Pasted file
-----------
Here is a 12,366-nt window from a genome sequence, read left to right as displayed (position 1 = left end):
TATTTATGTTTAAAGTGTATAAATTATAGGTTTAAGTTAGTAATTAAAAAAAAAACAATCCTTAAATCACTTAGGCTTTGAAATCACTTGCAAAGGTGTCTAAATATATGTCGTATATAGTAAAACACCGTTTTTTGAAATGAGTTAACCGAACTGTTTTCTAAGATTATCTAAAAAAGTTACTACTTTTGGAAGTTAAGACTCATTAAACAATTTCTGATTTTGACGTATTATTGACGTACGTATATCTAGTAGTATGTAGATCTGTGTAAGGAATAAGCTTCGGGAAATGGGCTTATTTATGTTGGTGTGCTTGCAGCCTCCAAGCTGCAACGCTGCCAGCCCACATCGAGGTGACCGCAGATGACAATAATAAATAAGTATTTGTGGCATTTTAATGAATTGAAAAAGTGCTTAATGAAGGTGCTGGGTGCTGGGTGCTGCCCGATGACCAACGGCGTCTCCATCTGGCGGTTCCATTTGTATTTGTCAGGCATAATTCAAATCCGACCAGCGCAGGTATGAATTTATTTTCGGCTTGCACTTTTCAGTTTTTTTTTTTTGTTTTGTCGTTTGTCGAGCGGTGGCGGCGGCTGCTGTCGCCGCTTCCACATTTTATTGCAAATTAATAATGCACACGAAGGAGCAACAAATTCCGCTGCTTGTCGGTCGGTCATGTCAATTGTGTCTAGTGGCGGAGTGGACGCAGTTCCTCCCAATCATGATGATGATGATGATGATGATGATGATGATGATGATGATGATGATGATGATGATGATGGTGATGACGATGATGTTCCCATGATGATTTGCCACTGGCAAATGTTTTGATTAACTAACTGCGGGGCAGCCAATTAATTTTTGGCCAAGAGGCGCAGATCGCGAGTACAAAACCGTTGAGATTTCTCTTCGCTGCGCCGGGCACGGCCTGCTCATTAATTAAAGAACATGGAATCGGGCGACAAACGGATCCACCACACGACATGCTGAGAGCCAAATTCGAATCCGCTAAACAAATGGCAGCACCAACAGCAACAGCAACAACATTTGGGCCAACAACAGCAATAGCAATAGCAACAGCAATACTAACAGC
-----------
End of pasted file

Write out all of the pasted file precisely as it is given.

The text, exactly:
Here is a 12,366-nt window from a genome sequence, read left to right as displayed (position 1 = left end):
TATTTATGTTTAAAGTGTATAAATTATAGGTTTAAGTTAGTAATTAAAAAAAAAACAATCCTTAAATCACTTAGGCTTTGAAATCACTTGCAAAGGTGTCTAAATATATGTCGTATATAGTAAAACACCGTTTTTTGAAATGAGTTAACCGAACTGTTTTCTAAGATTATCTAAAAAAGTTACTACTTTTGGAAGTTAAGACTCATTAAACAATTTCTGATTTTGACGTATTATTGACGTACGTATATCTAGTAGTATGTAGATCTGTGTAAGGAATAAGCTTCGGGAAATGGGCTTATTTATGTTGGTGTGCTTGCAGCCTCCAAGCTGCAACGCTGCCAGCCCACATCGAGGTGACCGCAGATGACAATAATAAATAAGTATTTGTGGCATTTTAATGAATTGAAAAAGTGCTTAATGAAGGTGCTGGGTGCTGGGTGCTGCCCGATGACCAACGGCGTCTCCATCTGGCGGTTCCATTTGTATTTGTCAGGCATAATTCAAATCCGACCAGCGCAGGTATGAATTTATTTTCGGCTTGCACTTTTCAGTTTTTTTTTTTTGTTTTGTCGTTTGTCGAGCGGTGGCGGCGGCTGCTGTCGCCGCTTCCACATTTTATTGCAAATTAATAATGCACACGAAGGAGCAACAAATTCCGCTGCTTGTCGGTCGGTCATGTCAATTGTGTCTAGTGGCGGAGTGGACGCAGTTCCTCCCAATCATGATGATGATGATGATGATGATGATGATGATGATGATGATGATGATGATGATGATGATGGTGATGACGATGATGTTCCCATGATGATTTGCCACTGGCAAATGTTTTGATTAACTAACTGCGGGGCAGCCAATTAATTTTTGGCCAAGAGGCGCAGATCGCGAGTACAAAACCGTTGAGATTTCTCTTCGCTGCGCCGGGCACGGCCTGCTCATTAATTAAAGAACATGGAATCGGGCGACAAACGGATCCACCACACGACATGCTGAGAGCCAAATTCGAATCCGCTAAACAAATGGCAGCACCAACAGCAACAGCAACAACATTTGGGCCAACAACAGCAATAGCAATAGCAACAGCAATACTAACAGC